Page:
Dramatic flood events carved this impressive channel system on Mars covering 1.55 million square kilometres, shown here in a stunning new mosaic from ESA’s Mars Express.
The mosaic, which features the spectacular Kasei Valles, comprises 67 images taken with the spacecraft’s high-resolution stereo camera and is released during the week of the 10th anniversary of the spacecraft’s launch to the Red Planet.
Kasei Valles is one of the largest outflow channel systems on Mars – from source to sink, it extends some 3000 km and descends by 3 km in altitude. The scene covered in the mosaic spans 987 km north–south (19–36°N) and 1550 km east–west (280–310°E).
The channel originates beyond the southern edge of this image near Valles Marineris, and empties into the vast plains of Chryse Planitia to the east.
Kasei Valles splits into two main branches that hug a broad island of fractured terrain – Sacra Mensa – rising 2 km above the channels that swerve around it. While weaker materials succumbed to the erosive power of the fast-flowing water, this hardier outcrop has stood the test of time.
Slightly further downstream, the flood waters did their best to erase the 100 km-wide Sharonov crater, crumpling its southern rim. Around Sharonov, many small streamlined islands form teardrop shapes rising from the riverbed, carved as water swept around these natural obstacles.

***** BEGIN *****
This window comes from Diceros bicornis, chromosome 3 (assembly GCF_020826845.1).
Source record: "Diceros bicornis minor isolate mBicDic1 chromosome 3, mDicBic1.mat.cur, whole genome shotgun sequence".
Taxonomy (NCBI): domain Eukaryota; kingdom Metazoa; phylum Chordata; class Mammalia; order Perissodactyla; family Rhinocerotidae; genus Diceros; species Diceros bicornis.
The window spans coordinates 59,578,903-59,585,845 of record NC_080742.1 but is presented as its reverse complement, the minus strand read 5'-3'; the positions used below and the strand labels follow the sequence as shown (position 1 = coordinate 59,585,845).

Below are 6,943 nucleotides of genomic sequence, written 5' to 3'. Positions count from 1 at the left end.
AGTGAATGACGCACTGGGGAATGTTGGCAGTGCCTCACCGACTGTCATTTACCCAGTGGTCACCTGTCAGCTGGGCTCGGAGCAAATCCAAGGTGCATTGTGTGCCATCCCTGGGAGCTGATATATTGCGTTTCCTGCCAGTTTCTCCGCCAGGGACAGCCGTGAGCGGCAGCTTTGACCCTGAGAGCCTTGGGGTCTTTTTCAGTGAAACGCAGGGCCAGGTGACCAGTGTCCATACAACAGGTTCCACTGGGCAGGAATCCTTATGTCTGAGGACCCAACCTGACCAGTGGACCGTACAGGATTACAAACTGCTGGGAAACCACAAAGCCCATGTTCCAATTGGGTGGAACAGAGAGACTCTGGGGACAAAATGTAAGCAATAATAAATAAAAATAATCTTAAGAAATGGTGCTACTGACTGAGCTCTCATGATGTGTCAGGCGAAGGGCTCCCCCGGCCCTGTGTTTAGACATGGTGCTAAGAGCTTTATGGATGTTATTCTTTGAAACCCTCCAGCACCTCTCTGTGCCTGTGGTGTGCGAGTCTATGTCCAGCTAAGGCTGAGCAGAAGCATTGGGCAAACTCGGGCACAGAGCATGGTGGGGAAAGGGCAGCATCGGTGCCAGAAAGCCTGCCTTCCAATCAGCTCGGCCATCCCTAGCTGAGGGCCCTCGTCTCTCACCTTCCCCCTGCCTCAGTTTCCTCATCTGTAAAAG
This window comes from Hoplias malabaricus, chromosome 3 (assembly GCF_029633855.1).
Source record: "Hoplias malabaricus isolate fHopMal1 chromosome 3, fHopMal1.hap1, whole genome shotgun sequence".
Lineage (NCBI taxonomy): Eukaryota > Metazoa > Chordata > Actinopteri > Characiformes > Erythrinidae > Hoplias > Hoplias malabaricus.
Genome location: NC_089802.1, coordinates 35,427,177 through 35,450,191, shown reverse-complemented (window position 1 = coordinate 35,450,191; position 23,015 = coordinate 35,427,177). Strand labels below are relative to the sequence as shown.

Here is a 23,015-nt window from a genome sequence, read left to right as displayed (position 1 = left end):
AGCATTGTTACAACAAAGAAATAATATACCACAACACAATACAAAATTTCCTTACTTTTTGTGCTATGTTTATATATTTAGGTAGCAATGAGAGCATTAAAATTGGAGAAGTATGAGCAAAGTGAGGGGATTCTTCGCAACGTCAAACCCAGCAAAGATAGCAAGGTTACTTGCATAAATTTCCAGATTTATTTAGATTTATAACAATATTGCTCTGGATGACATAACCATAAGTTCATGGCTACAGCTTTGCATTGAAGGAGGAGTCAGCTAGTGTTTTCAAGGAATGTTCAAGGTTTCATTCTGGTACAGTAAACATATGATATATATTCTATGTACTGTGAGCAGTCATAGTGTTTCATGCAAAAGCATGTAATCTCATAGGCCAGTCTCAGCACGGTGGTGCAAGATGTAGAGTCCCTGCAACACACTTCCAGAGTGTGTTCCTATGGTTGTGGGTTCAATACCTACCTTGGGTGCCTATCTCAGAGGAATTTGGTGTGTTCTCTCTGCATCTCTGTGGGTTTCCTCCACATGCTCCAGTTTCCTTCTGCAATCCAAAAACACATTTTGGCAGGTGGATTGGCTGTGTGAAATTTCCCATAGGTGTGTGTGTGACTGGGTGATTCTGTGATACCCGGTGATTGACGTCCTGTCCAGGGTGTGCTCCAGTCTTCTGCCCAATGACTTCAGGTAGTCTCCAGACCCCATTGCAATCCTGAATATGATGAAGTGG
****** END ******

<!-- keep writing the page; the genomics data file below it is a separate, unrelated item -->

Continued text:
The region between Sacra Mensa and Sharonov is seen in close-up detail in the perspective view below, looking downstream from the northern flank of Kasai Valles.
Zooming into the valley floor reveals small craters with bright dust ‘tails’ seemingly flowing in the opposite direction to the movement of water. In fact, these craters were formed by impacts that took place after the catastrophic flooding, their delicate tails created by winds blowing in a westwards direction ‘up’ valley.
Their raised rims influence wind flow over the crater such that the dust immediately ‘behind’ the crater remains undisturbed in comparison to the surrounding, exposed, plains.
Kasei Valles has likely seen floods of many different sizes, brought about by the changing tectonic and volcanic activity in the nearby Tharsis region over 3 billion years ago.
The landscape was pulled apart under the strain of these forces, groundwater bursting from its ripped seams to create not only violent floods, but also the unique fracture patterns seen at Sacra Mensa and Sacra Fossae.
Snow and ice melted by volcanic eruptions also likely contributed to torrential, muddy outpourings, while glacial activity may have further shaped the channel system.
Now silent, one can only imagine from examples on Earth the roar of gushing water that once cascaded through Kasei Valles, undermining cliff faces and engulfing craters, and eventually flooding onto the plains of Chryse Planitia.